Home Headlines More women in upper management increases sustainability
Our website publishes news, press releases, opinion and advertorials on various financial organizations, products and services which are commissioned from various Companies, Organizations, PR agencies, Bloggers etc. These commissioned articles are commercial in nature. This is not to be considered as financial advice and should be considered only for information purposes. It does not reflect the views or opinion of our website and is not to be considered an endorsement or a recommendation. We cannot guarantee the accuracy or applicability of any information provided with respect to your individual or personal circumstances. Please seek Professional advice from a qualified professional before making any financial decisions. We link to various third-party websites, affiliate sales networks, and to our advertising partners websites. When you view or click on certain links available on our articles, our partners may compensate us for displaying the content to you or make a purchase or fill a form. This will not incur any additional charges to you. To make things simpler for you to identity or distinguish advertised or sponsored articles or links, you may consider all articles or links hosted on our site as a commercial article placement. We will not be responsible for any loss you may suffer as a result of any omission or inaccuracy on the website.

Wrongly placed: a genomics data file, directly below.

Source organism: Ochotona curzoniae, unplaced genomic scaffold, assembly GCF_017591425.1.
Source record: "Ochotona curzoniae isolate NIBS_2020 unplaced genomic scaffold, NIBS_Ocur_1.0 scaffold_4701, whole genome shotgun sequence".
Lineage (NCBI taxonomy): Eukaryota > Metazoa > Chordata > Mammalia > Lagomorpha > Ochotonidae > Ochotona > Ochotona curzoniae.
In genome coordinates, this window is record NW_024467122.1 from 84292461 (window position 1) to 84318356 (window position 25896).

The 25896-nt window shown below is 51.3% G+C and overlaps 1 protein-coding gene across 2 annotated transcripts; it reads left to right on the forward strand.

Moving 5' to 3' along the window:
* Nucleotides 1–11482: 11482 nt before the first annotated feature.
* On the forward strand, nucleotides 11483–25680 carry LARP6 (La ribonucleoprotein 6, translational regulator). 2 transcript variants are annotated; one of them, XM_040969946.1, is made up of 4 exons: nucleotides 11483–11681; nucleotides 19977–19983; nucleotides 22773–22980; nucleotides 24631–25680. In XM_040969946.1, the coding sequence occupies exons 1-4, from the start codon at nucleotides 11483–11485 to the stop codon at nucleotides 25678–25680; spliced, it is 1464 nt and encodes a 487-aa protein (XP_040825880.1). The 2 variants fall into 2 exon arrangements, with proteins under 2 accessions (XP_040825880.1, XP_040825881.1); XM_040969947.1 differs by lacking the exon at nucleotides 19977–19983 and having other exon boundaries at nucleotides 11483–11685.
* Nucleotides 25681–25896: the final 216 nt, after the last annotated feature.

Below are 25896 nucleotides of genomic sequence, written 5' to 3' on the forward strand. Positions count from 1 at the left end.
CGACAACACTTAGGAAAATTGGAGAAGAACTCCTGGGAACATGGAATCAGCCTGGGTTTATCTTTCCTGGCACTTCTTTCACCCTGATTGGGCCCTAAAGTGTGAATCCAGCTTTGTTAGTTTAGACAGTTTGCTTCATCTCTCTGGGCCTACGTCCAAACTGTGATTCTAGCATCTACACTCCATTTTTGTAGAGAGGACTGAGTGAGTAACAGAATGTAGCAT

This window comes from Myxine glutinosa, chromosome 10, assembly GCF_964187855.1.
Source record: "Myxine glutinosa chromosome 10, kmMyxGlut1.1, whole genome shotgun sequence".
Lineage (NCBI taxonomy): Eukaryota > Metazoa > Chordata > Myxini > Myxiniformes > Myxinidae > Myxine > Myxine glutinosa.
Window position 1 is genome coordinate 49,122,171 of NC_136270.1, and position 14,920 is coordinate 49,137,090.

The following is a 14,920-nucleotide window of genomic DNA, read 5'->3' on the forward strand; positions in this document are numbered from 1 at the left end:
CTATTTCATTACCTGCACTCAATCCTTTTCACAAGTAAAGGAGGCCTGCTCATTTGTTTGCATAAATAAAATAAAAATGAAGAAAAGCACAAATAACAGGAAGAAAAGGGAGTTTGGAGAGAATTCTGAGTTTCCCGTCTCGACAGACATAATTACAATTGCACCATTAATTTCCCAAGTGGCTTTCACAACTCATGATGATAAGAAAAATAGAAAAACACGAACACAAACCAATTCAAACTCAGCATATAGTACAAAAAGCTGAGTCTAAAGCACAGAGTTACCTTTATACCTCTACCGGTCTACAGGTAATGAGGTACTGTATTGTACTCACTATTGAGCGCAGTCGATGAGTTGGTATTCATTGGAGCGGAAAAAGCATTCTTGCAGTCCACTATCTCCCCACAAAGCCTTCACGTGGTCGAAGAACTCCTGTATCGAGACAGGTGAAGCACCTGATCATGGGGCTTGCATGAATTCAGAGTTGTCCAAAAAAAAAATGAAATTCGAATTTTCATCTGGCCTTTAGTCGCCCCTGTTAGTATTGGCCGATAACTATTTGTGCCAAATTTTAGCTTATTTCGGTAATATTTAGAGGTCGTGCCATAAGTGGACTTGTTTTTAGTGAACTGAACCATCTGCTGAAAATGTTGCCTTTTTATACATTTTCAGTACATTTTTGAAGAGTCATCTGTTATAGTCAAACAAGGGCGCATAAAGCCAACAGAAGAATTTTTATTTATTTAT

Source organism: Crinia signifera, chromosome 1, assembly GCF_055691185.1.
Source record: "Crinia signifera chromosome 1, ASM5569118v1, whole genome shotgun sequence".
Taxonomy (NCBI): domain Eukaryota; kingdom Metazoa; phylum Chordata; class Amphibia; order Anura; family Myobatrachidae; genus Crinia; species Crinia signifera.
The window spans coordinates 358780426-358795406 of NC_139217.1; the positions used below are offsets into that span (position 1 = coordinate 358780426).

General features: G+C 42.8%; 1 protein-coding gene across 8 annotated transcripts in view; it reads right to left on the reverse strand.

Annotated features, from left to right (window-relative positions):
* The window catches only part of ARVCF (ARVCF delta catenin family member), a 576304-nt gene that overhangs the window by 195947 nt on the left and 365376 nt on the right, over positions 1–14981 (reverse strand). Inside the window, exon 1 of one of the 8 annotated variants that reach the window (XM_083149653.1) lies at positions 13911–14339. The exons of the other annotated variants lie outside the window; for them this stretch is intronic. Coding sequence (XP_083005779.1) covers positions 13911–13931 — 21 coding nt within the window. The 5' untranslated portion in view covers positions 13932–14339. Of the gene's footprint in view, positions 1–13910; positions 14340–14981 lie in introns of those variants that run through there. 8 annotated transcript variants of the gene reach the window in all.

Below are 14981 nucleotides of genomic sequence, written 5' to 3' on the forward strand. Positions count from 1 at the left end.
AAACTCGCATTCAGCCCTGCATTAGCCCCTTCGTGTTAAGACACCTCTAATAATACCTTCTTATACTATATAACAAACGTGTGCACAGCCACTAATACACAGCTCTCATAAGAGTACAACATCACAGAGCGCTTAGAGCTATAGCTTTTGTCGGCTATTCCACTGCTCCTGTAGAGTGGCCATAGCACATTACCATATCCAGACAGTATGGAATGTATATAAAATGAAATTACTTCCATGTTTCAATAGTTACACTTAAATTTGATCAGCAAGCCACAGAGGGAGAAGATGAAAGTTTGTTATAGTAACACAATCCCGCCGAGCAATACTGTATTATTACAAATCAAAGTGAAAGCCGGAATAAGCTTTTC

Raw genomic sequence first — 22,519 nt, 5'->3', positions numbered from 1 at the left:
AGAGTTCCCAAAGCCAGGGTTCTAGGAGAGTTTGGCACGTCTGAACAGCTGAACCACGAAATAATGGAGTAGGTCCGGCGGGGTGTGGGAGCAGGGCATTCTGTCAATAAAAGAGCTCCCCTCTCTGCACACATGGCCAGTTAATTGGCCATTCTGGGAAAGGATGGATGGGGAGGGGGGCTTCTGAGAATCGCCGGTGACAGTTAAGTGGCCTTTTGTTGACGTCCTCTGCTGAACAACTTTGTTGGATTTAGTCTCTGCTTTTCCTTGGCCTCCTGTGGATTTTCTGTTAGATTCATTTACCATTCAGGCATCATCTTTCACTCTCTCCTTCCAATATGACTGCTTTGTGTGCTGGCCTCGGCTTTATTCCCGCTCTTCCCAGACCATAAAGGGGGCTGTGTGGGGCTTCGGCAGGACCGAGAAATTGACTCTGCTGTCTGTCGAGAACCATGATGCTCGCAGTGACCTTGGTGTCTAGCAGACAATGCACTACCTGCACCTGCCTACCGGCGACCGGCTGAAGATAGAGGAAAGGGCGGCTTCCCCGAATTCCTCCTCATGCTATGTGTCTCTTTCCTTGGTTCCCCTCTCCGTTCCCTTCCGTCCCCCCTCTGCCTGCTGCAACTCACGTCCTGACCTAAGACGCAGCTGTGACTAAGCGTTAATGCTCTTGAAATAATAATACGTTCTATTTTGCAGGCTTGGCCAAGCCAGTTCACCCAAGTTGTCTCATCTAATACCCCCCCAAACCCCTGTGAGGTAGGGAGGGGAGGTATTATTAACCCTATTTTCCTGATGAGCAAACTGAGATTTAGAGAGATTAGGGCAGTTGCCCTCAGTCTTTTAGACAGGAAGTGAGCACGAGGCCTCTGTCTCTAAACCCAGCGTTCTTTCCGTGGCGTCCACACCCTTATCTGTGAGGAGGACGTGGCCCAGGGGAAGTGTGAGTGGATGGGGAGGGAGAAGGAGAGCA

More women in upper management increases sustainability

by jcp
gawdo

Having more women in upper management at major companies has a positive effect on achieving sustainability, according to new research by Vienna University of Economics and Business (WU).

The study, conducted by Valentin Kiefner and Alexander Mohr from WU’s Institute for International Business and Christian Schumacher from Copenhagen Business School, examined how much of an effect the proportion of women has on a company’s support for the Sustainable Development Goals (SDG).

They found a positive link between a high number of women in upper management and a company’s willingness to have more sustainable practices.

The researchers add that multinationals with a high international diversification, based on the sales of the company in different geographic regions, are even more likely to be able to enhance their support of the SDGs through an increase in the share of female executives.

“The reason for this is because women not only seem to be intrinsically more interested in sustainability goals, but also because they are subject to higher expectations from external stakeholders due to stereotypical perceptions of women in management,” says Professor Mohr.

Although gender equality is a central goal in itself, the findings suggest that gender equality on management teams may also help to achieve other SDGs, further increasing the importance of gender equality for multinationals.

The research was published in the journal of World Business.

www.gawdo.com

You may also like